Now the ECJ had to decide a case where a German tax office denied Senatex during a tax audit the deduction of input- VAT for the years 2008 to 2011 in respect of commission statements issued by Senatex to its commercial agents and the invoices of an advertising designer, since they did not constitute regular invoices as the according to Sec. 14 para. 4 sent. 1 No. 2 German Value Added Tax Act required tax number or VAT registration number were not displayed. These invoice details were added for the years 2009 to 2011 already during the tax audit in May 2013 and for the year 2008 in February 2014 during the objection proceedings. The tax office holds that the input-VAT could be deducted only in 2013 (for the years 2009 to 2011) resp. 2014 (for 2008).
However, the ECJ comes to the conclusion that the view of the tax authorities is not compliant with Art. 167, Art. 178 lit. A, Art. 179 and Art. 226 No. 3 Directive 2006/112. In fact, the ECJ accepted the retroactivity of the amendment of the invoices. The court pointed out that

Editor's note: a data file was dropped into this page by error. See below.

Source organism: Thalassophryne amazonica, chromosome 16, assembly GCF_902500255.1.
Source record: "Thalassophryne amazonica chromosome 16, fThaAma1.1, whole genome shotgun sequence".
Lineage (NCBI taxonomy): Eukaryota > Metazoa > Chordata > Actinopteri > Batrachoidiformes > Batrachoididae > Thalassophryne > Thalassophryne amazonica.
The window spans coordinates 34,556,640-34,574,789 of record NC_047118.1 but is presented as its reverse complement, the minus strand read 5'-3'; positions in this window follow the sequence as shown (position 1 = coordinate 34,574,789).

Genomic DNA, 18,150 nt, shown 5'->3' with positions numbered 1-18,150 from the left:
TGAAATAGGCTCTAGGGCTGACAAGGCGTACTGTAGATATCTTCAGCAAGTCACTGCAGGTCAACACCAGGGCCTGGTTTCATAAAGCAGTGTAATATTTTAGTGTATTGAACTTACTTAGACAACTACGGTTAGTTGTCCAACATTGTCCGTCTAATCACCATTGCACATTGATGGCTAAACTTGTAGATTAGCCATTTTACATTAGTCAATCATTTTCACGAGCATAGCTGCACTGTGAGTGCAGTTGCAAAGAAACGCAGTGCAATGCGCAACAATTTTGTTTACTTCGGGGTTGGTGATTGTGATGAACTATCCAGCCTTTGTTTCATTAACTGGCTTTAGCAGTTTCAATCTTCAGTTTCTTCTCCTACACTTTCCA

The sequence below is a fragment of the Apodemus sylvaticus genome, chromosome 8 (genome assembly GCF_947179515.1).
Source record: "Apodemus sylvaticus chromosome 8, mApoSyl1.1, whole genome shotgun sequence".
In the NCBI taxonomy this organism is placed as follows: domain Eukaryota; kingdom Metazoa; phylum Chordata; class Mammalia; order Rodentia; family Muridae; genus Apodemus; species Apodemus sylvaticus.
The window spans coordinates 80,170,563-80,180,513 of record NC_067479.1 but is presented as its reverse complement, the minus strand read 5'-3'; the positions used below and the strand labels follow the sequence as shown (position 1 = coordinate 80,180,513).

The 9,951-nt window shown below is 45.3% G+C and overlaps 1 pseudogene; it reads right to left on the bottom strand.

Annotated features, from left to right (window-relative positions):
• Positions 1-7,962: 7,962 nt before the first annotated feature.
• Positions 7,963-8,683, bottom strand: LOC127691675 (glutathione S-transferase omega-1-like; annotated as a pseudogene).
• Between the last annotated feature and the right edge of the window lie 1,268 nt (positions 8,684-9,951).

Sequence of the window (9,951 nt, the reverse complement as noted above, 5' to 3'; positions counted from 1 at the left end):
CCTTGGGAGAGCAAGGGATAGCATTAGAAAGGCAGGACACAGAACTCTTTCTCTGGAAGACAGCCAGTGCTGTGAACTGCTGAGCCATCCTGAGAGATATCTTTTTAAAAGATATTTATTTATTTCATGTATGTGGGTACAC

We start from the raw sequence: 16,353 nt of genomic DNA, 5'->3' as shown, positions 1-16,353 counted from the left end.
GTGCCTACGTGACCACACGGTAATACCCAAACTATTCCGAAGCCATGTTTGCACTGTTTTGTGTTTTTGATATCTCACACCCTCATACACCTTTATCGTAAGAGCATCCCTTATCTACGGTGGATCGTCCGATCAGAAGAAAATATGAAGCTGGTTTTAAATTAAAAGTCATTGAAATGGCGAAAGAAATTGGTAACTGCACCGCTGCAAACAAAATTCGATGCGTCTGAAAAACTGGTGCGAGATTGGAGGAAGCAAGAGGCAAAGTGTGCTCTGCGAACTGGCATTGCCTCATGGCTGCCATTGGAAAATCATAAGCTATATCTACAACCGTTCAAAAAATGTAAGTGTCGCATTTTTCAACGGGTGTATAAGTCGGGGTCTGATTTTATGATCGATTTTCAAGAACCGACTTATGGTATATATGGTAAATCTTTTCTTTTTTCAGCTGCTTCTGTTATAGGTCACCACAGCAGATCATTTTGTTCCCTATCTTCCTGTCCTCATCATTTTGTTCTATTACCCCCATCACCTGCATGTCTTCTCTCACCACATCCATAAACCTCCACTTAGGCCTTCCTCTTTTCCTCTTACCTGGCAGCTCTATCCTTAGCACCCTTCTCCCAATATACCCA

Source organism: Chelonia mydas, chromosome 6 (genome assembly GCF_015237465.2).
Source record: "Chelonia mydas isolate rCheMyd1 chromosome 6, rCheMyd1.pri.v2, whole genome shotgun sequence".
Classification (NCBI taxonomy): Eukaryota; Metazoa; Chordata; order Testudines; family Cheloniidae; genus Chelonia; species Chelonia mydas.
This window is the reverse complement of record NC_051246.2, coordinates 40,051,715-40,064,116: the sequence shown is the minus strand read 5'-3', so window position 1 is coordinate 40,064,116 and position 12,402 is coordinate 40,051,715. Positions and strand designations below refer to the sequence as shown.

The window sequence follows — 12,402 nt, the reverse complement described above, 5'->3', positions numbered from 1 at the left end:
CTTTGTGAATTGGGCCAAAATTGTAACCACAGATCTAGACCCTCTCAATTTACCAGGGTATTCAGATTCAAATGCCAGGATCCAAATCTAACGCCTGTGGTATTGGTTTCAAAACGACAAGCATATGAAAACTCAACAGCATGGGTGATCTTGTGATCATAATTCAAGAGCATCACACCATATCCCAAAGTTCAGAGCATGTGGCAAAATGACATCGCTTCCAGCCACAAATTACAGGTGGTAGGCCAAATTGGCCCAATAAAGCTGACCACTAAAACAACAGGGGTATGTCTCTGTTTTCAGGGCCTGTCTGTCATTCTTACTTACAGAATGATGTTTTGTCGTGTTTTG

Consequently, formal conditions to be fulfilled by the invoices can be amended with retroactive effect for the deduction of input-VAT subsequent to this judgment of the ECJ. Therefore, the assessment of late payment interest according to Sec. 233a GGTC can be prevented by the correction of the invoice.
In pending cases, especially pending tax audits or VAT audits, in which the deduction of input-VAT is contested by the tax authorities due to incomplete formal invoice details it is recommendable to provide amended invoices or commission statements referring to this judgment of the ECJ.
If the tax office denies the deduction of input-VAT during a general tax audit or a special VAT audit on the grounds that there are formal invoice details missing, the tax payer has the opportunity to amend the details. In this case in contrary to the handling of the tax authorities the input-VAT can be deducted in the very period in which the supply or service was performed and the (initially) incomplete invoice was available. Consequently, there is no late payment interest subsequent to Sec. 233a GGTC incurred. In this regard a correction of the invoice during the objection proceedings or even court proceedings should be sufficient.